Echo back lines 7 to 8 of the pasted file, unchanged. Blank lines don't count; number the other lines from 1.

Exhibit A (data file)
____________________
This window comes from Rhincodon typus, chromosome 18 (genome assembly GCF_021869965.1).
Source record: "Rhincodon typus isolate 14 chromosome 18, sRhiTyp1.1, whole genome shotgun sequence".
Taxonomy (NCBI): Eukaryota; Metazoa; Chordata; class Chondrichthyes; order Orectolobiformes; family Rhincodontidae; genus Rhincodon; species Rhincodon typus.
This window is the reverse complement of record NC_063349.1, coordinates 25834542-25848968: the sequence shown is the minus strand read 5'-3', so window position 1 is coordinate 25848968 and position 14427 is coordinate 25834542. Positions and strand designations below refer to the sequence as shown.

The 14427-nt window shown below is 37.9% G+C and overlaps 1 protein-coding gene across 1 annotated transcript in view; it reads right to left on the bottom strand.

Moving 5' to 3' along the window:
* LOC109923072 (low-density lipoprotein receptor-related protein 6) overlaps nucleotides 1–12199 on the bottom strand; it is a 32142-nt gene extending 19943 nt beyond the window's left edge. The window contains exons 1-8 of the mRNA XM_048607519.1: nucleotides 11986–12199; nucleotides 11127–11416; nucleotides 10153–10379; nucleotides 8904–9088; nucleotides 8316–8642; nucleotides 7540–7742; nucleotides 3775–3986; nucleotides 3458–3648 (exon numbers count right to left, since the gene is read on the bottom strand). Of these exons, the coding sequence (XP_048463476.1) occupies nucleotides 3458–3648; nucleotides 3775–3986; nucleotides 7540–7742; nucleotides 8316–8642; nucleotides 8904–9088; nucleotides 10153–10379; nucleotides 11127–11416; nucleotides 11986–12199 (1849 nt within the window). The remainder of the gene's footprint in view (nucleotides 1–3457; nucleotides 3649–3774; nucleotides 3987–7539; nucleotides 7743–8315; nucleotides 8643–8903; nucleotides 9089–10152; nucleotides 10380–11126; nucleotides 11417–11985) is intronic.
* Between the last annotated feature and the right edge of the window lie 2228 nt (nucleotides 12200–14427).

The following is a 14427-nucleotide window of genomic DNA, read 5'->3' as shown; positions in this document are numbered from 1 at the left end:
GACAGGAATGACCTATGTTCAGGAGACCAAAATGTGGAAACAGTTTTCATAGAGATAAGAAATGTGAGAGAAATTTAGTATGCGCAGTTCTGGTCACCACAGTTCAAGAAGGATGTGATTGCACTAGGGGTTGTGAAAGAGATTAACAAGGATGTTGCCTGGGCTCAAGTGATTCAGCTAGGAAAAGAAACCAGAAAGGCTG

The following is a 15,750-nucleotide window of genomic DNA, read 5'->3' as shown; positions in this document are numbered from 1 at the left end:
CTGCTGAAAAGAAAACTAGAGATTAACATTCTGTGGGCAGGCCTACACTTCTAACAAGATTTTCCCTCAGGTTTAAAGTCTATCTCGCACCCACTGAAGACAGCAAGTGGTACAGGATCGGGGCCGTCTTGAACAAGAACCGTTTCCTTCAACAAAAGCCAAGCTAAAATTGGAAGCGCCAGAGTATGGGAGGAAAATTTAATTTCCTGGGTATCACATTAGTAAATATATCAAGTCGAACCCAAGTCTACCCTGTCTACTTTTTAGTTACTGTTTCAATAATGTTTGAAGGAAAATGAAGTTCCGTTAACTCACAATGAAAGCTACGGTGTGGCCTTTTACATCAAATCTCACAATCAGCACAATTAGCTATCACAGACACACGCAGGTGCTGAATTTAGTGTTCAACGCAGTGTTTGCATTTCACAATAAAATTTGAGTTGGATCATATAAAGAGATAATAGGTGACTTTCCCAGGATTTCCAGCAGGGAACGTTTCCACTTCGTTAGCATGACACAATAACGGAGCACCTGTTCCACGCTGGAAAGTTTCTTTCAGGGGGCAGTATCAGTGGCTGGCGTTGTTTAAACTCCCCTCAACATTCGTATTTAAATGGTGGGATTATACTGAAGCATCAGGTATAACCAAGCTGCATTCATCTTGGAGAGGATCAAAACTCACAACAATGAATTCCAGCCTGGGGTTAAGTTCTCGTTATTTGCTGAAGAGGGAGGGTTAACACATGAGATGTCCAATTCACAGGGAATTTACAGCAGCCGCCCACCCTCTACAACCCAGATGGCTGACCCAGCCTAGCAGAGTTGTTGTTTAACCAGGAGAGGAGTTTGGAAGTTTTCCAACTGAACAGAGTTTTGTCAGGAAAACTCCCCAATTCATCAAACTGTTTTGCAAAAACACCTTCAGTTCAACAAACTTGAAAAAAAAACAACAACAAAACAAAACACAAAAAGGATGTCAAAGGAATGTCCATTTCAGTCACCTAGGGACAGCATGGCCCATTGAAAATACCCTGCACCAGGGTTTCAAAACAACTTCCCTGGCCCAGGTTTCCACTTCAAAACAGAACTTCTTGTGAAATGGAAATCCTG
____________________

* LOC109923072 (low-density lipoprotein receptor-related protein 6) overlaps nucleotides 1–12199 on the bottom strand; it is a 32142-nt gene extending 19943 nt beyond the window's left edge. The window contains exons 1-8 of the mRNA XM_048607519.1: nucleotides 11986–12199; nucleotides 11127–11416; nucleotides 10153–10379; nucleotides 8904–9088; nucleotides 8316–8642; nucleotides 7540–7742; nucleotides 3775–3986; nucleotides 3458–3648 (exon numbers count right to left, since the gene is read on the bottom strand). Of these exons, the coding sequence (XP_048463476.1) occupies nucleotides 3458–3648; nucleotides 3775–3986; nucleotides 7540–7742; nucleotides 8316–8642; nucleotides 8904–9088; nucleotides 10153–10379; nucleotides 11127–11416; nucleotides 11986–12199 (1849 nt within the window). The remainder of the gene's footprint in view (nucleotides 1–3457; nucleotides 3649–3774; nucleotides 3987–7539; nucleotides 7743–8315; nucleotides 8643–8903; nucleotides 9089–10152; nucleotides 10380–11126; nucleotides 11417–11985) is intronic.
* Between the last annotated feature and the right edge of the window lie 2228 nt (nucleotides 12200–14427).